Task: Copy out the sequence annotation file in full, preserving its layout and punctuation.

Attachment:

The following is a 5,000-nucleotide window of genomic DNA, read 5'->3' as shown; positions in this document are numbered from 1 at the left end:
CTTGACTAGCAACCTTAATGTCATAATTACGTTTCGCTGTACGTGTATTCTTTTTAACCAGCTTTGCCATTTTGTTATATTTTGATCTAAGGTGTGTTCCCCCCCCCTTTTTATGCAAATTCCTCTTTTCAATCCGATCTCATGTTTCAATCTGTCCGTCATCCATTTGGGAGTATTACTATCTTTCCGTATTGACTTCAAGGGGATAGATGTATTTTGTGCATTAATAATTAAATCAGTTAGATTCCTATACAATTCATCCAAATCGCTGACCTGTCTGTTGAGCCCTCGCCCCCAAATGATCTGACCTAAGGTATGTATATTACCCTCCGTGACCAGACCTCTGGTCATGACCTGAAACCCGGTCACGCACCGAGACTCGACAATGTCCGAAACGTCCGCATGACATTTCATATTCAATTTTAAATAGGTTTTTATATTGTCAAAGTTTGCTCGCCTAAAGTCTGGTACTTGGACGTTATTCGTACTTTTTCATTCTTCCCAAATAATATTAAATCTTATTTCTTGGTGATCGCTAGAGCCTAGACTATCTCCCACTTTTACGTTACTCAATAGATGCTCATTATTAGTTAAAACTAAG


The following is a 5,000-nucleotide window of genomic DNA, read 5'->3' as shown; positions in this document are numbered from 1 at the left end:
CTTGACTAGCAACCTTAATGTCATAATTACGTTTCGCTGTACGTGTATTCTTTTTAACCAGCTTTGCCATTTTGTTATATTTTGATCTAAGGTGTGTTCCCCCCCCCTTTTTATGCAAATTCCTCTTTTCAATCCGATCTCATGTTTCAATCTGTCCGTCATCCATTTGGGAGTATTACTATCTTTCCGTATTGACTTCAAGGGGATAGATGTATTTTGTGCATTAATAATTAAATCAGTTAGATTCCTATACAATTCATCCAAATCGCTGACCTGTCTGTTGAGCCCTCGCCCCCAAATGATCTGACCTAAGGTATGTATATTACCCTCCGTGACCAGACCTCTGGTCATGACCTGAAACCCGGTCACGCACCGAGACTCGACAATGTCCGAAACGTCCGCATGACATTTCATATTCAATTTTAAATAGGTTTTTATATTGTCAAAGTTTGCTCGCCTAAAGTCTGGTACTTGGACGTTATTCGTACTTTTTCATTCTTCCCAAATAATATTAAATCTTATTTCTTGGTGATCGCTAGAGCCTAGACTATCTCCCACTTTTACGTTACTCAATAGATGCTCATTATTAGTTAAAACTAAG